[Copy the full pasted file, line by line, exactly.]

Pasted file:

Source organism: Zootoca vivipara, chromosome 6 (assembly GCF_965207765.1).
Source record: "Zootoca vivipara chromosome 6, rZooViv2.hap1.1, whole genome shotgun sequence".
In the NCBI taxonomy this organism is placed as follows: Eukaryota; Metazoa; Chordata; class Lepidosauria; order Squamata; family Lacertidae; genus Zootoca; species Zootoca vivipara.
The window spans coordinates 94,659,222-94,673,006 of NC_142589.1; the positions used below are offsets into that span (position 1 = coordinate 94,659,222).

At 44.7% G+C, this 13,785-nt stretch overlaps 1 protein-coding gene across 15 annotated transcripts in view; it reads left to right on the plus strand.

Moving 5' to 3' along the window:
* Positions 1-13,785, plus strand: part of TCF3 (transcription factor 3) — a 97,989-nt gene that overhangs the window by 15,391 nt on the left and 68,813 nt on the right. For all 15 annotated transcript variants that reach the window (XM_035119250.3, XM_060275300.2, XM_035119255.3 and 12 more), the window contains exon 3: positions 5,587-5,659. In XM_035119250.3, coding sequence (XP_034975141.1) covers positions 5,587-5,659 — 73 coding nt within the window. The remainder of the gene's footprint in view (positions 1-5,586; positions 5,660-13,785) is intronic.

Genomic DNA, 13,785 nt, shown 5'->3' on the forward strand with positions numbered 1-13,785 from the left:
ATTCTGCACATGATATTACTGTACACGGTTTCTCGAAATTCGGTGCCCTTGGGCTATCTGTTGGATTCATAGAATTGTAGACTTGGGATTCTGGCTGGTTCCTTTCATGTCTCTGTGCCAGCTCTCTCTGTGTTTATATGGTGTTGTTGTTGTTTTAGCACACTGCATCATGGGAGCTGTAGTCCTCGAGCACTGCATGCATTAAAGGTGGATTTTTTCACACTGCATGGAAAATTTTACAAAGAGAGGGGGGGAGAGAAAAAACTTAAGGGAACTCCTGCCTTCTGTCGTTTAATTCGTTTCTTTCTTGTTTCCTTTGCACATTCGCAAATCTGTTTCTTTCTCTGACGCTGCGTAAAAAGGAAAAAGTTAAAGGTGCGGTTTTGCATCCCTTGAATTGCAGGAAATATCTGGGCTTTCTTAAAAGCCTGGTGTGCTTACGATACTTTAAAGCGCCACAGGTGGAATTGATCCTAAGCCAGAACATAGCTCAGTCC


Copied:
Source organism: Zootoca vivipara, chromosome 6 (assembly GCF_965207765.1).
Source record: "Zootoca vivipara chromosome 6, rZooViv2.hap1.1, whole genome shotgun sequence".
In the NCBI taxonomy this organism is placed as follows: Eukaryota; Metazoa; Chordata; class Lepidosauria; order Squamata; family Lacertidae; genus Zootoca; species Zootoca vivipara.
The window spans coordinates 94,659,222-94,673,006 of NC_142589.1; the positions used below are offsets into that span (position 1 = coordinate 94,659,222).

At 44.7% G+C, this 13,785-nt stretch overlaps 1 protein-coding gene across 15 annotated transcripts in view; it reads left to right on the plus strand.

Moving 5' to 3' along the window:
* Positions 1-13,785, plus strand: part of TCF3 (transcription factor 3) — a 97,989-nt gene that overhangs the window by 15,391 nt on the left and 68,813 nt on the right. For all 15 annotated transcript variants that reach the window (XM_035119250.3, XM_060275300.2, XM_035119255.3 and 12 more), the window contains exon 3: positions 5,587-5,659. In XM_035119250.3, coding sequence (XP_034975141.1) covers positions 5,587-5,659 — 73 coding nt within the window. The remainder of the gene's footprint in view (positions 1-5,586; positions 5,660-13,785) is intronic.

Genomic DNA, 13,785 nt, shown 5'->3' on the forward strand with positions numbered 1-13,785 from the left:
ATTCTGCACATGATATTACTGTACACGGTTTCTCGAAATTCGGTGCCCTTGGGCTATCTGTTGGATTCATAGAATTGTAGACTTGGGATTCTGGCTGGTTCCTTTCATGTCTCTGTGCCAGCTCTCTCTGTGTTTATATGGTGTTGTTGTTGTTTTAGCACACTGCATCATGGGAGCTGTAGTCCTCGAGCACTGCATGCATTAAAGGTGGATTTTTTCACACTGCATGGAAAATTTTACAAAGAGAGGGGGGGAGAGAAAAAACTTAAGGGAACTCCTGCCTTCTGTCGTTTAATTCGTTTCTTTCTTGTTTCCTTTGCACATTCGCAAATCTGTTTCTTTCTCTGACGCTGCGTAAAAAGGAAAAAGTTAAAGGTGCGGTTTTGCATCCCTTGAATTGCAGGAAATATCTGGGCTTTCTTAAAAGCCTGGTGTGCTTACGATACTTTAAAGCGCCACAGGTGGAATTGATCCTAAGCCAGAACATAGCTCAGTCC